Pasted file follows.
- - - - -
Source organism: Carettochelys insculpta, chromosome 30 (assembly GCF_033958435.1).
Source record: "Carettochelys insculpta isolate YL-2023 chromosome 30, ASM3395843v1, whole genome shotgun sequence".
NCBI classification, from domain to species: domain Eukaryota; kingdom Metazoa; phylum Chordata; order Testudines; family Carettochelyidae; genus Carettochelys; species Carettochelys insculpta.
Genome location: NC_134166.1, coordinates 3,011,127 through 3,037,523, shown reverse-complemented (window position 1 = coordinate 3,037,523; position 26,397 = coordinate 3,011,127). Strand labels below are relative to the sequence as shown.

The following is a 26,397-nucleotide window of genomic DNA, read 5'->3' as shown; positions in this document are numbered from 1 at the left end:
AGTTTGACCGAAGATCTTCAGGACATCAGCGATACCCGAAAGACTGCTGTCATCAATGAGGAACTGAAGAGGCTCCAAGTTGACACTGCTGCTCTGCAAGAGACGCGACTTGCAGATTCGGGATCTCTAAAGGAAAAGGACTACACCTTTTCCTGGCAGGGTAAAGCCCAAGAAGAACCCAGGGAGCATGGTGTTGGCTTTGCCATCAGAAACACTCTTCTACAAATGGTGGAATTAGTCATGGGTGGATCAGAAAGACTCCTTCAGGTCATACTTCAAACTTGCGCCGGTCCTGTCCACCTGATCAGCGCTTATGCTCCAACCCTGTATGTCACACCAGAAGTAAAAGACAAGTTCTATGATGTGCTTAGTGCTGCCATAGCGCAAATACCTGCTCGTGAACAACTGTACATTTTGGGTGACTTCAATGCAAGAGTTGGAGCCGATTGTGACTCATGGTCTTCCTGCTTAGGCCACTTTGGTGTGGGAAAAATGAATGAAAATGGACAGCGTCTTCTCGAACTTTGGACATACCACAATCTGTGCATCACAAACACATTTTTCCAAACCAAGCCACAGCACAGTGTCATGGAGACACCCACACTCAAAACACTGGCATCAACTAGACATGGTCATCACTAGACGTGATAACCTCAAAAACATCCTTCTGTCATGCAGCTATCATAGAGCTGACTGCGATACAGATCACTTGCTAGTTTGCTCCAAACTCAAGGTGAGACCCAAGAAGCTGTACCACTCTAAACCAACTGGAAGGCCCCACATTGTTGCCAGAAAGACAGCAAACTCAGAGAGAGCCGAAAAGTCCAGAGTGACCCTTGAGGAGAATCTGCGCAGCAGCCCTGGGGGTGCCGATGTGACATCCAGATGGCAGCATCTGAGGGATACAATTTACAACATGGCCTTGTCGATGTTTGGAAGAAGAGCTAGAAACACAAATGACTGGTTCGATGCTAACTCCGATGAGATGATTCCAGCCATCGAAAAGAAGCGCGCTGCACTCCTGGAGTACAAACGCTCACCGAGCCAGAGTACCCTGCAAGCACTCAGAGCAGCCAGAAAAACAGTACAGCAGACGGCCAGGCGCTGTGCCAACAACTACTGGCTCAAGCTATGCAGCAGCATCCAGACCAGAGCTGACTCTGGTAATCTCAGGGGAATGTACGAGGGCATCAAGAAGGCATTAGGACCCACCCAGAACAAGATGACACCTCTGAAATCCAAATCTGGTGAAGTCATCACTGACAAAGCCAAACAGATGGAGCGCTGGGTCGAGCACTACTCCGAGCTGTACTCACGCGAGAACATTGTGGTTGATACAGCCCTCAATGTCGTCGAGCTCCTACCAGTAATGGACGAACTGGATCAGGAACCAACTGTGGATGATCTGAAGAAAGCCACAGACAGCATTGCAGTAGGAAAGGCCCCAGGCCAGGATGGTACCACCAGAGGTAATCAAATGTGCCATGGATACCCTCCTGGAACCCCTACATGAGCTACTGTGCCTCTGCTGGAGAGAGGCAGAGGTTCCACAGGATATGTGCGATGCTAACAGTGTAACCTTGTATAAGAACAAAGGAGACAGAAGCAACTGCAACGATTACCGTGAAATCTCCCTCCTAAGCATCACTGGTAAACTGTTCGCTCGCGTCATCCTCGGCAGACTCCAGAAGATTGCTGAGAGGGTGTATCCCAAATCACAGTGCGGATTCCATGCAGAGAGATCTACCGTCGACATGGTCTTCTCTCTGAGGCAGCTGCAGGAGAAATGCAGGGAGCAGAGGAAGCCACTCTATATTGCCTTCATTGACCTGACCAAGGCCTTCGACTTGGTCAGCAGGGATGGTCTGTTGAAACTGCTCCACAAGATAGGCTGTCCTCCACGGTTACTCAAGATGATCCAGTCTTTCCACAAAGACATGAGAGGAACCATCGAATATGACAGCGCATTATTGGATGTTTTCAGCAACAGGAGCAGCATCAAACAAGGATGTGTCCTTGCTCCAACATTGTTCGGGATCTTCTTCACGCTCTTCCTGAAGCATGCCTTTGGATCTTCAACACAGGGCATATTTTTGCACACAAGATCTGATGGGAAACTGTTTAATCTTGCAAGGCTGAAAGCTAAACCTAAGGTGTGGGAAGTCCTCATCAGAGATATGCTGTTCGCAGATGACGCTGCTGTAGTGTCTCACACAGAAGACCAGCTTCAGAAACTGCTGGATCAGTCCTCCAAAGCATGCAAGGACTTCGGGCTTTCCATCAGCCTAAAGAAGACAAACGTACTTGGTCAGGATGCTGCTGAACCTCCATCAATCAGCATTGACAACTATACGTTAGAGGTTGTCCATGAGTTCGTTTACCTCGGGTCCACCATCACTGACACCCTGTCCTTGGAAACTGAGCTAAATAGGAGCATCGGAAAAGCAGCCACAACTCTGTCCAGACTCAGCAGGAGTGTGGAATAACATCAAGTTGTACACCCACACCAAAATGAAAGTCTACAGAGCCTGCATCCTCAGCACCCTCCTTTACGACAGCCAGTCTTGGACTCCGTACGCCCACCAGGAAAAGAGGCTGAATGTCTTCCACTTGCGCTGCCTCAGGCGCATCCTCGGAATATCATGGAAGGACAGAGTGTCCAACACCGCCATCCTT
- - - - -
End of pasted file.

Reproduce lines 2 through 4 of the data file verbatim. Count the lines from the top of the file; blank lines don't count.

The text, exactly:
Source record: "Carettochelys insculpta isolate YL-2023 chromosome 30, ASM3395843v1, whole genome shotgun sequence".
NCBI classification, from domain to species: domain Eukaryota; kingdom Metazoa; phylum Chordata; order Testudines; family Carettochelyidae; genus Carettochelys; species Carettochelys insculpta.
Genome location: NC_134166.1, coordinates 3,011,127 through 3,037,523, shown reverse-complemented (window position 1 = coordinate 3,037,523; position 26,397 = coordinate 3,011,127). Strand labels below are relative to the sequence as shown.